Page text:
_From the ruins of East New Orleans, one of the neighborhoods hardest hit by Hurricane Katrina, eighteen-year-old Monique Thomas wonders when the world will hear their SOS._

thereyet300.jpgEvery morning as the sun comes up, there’s a smoky smell in the air, and I’m the first in my house to smell it. My family had long ago brushed off this sense of mine as faulty, so my complaint goes unanswered. But over time, the smell gets strong enough to even wake my father, a notoriously heavy sleeper, in the middle of the night. He checks the attic, searching for a loose wire that might have sparked a flame with the insulation (never underestimate the shoddy work of a hastily hired construction worker), but he finds none. He steps out onto the front porch, sniffing at the damp night air, only to find that it’s stronger there. What can you do with an invisible fire? We all try to go back to sleep.

After months of waking up to the smell and having no answer to its cause, I decided to find out for myself. I came across a small blurb from a local news station’s website on the internet explaining that the source of the smell was an underground marsh fire; dry debris, left dead after the storm, had caught fire.

One of New Orleans East’s biggest problems, literally, is its foundation. The East was originally marshland that was drained, like the rest of New Orleans. The neighborhood was built on top of a buried barrier island that mainly consisted of peat. Peat is highly flammable. I wonder, in the eyes of logic and safety, should the East even exist?

The land is built on the edge of a fault, which basically means that as it separates, the East sinks. This didn’t pop up over night, and though the earliest settlers may not have had a way to discover this, the later owners did. My parents bought our house in 1984; back then, our entire neighborhood was freshly built.

The land and real estate developers made dozens of these houses, all following the same basic composition, the only variants being the use of stucco on the façade or whether there was a porch. These were precursors to the prefabricated or “prefab” homes you can have shipped to your figurative doorstep—the ones that have become so popular in the city. The similarity of the houses in my neighborhood has always been surreal for me because I can look down my block and see my house four or five times over, only in beige, or purple, or teal. Concrete porch or garden patch? Garage or car port? Black or brown roof? They’d shuffled these details like a deck of cards, randomly dealing them to each house on the block, but it’s all the same beneath the frills. And I can walk into a neighbor’s house and know exactly where the bathroom is, or where their fridge must be in the eight-by-four kitchen; even if I was only there for a minute, I’d been there my whole life.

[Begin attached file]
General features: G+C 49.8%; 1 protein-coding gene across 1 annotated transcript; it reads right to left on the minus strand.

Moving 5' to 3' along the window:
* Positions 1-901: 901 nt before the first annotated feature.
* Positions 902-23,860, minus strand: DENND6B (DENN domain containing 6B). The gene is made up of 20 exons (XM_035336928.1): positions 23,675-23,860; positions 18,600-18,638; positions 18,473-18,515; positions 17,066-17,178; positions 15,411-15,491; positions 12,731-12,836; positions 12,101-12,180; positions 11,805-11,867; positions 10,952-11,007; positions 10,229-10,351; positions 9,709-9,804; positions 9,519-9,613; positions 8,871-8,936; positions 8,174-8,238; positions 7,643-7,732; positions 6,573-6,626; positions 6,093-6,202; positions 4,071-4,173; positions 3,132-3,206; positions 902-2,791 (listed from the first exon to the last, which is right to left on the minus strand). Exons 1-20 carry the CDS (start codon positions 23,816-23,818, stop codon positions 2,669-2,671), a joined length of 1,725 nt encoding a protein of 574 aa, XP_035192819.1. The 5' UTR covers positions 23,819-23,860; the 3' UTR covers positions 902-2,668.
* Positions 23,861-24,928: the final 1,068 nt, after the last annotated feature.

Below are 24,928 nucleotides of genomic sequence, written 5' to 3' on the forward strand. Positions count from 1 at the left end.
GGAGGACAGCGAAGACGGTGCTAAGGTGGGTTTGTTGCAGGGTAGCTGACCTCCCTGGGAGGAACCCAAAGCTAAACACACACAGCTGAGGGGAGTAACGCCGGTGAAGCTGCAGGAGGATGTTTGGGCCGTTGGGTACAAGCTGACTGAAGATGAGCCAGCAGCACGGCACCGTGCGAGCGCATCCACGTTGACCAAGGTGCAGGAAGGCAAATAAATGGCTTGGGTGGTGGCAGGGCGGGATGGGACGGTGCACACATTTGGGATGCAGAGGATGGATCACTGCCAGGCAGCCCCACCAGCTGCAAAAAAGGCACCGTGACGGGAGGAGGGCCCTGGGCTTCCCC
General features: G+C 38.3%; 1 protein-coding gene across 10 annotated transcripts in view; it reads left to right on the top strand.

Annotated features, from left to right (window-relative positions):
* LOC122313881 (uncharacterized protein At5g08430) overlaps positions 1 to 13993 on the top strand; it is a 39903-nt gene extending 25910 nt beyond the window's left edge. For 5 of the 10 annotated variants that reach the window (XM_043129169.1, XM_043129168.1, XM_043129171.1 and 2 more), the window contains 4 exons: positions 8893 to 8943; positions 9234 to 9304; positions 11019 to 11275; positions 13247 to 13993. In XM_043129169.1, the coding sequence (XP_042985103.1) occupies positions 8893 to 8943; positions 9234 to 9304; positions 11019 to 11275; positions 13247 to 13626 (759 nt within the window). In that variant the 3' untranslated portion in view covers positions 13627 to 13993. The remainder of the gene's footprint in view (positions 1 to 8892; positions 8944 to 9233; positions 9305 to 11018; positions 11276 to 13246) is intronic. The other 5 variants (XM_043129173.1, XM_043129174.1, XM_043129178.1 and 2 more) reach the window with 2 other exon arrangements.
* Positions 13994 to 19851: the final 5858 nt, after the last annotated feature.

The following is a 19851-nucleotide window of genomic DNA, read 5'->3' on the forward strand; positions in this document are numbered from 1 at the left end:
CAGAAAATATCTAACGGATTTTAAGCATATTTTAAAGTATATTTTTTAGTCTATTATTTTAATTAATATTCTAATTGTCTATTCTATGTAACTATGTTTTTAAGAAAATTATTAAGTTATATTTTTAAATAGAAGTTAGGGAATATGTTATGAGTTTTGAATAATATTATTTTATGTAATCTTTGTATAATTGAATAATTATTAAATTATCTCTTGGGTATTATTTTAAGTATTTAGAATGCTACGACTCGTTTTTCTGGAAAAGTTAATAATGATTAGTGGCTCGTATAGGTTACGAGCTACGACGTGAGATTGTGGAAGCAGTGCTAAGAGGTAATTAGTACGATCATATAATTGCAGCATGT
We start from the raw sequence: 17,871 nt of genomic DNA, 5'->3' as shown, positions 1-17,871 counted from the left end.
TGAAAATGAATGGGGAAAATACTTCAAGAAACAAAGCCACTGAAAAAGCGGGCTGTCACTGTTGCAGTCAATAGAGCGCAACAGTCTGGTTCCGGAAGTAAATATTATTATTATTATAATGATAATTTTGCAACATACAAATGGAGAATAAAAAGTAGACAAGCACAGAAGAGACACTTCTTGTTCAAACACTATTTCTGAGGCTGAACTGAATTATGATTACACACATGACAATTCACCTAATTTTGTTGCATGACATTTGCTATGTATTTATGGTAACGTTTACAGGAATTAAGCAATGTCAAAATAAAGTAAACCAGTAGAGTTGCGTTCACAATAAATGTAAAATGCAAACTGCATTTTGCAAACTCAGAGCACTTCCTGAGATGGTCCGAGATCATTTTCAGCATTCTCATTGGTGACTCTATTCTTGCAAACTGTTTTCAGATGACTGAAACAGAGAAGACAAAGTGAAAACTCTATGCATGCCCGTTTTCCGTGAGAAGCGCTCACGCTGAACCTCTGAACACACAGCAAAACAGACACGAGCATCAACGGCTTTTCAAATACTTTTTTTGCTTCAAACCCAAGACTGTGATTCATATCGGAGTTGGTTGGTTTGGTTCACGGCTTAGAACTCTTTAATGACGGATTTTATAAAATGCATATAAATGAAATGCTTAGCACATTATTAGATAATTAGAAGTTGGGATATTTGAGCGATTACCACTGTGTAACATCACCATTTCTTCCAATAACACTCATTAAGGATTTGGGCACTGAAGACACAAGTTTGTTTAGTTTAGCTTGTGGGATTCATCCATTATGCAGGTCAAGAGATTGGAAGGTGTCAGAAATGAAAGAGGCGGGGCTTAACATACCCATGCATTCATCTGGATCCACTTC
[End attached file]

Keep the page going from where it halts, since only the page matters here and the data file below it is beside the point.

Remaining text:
These were houses built on land that never should’ve been dry in the first place. And yet, not only were houses created here, but homes were; people created memories and families here that won’t simply be fatigued by a natural abnormity. Besides, do people flee the Northeast because of snow storms? The Midwest because of tornadoes? Or even California because of earthquakes? The question is, do you fear for your house more than you love your home? And those who answer “no” are the ones who stick it out and come back after rain storms.

Of course, the storm brought its own share of problems, the biggest of which being the “No, you come back first” conundrum; the big businesses that really supported the East financially, such as Sav-A-Center and Circuit City, are waiting for the homeowners to come back, while the homeowners are waiting for the big businesses. One can’t survive without the other. But the quiet battle over who will make the first step isn’t getting anyone anywhere.

When my parents first moved out to the East, they were seriously considering a house on Haynes, which was only a few yards away from the Lake, but they decided not to because they thought it would be the first place to get water if the area were to flood. Ironically, that house got no water at all; when the levees of the Intracoastal Waterway were breeched, our house—the one my parents chose, which is half a mile away from the obvious potential dangers of Lake Pontchartrain—was heavily flooded by waters that approached from the opposite direction.

In the first few months of living back in our house, my family wondered, both to themselves and aloud, if and when this store or that store was going to open. It reminded me of that old, familiar question that has plagued many a family road trip: Are we there yet? Have we reached a point where the neighborhood is more like it was before than it is different? Could I now pretend that this is June 2005 without having to close my eyes? After a while, we learned not to ask these questions and wait for others to see that we’re waiting. We’ve made that first move; will you pull through?

In September 2007, our neighborhood got new street signs. Finally, after a year of telling people to just “um, pass over the little bridgey thing and go two streets down, and we’re the second house on the left”; after a year of shaking my head at the scrawled graffiti on the telephone pole that proclaims: “WAVE” in messy letters; after a year of this, finally—a sign that someone in the city or the state or the country sees us down here, waving back at them.

**Monique Thomas** lives with her mom, dad, and little brother in New Orleans East.

Photo by “dpmshap”:http://www.flickr.com/photos/dpmarc/441314597/ via Flickr


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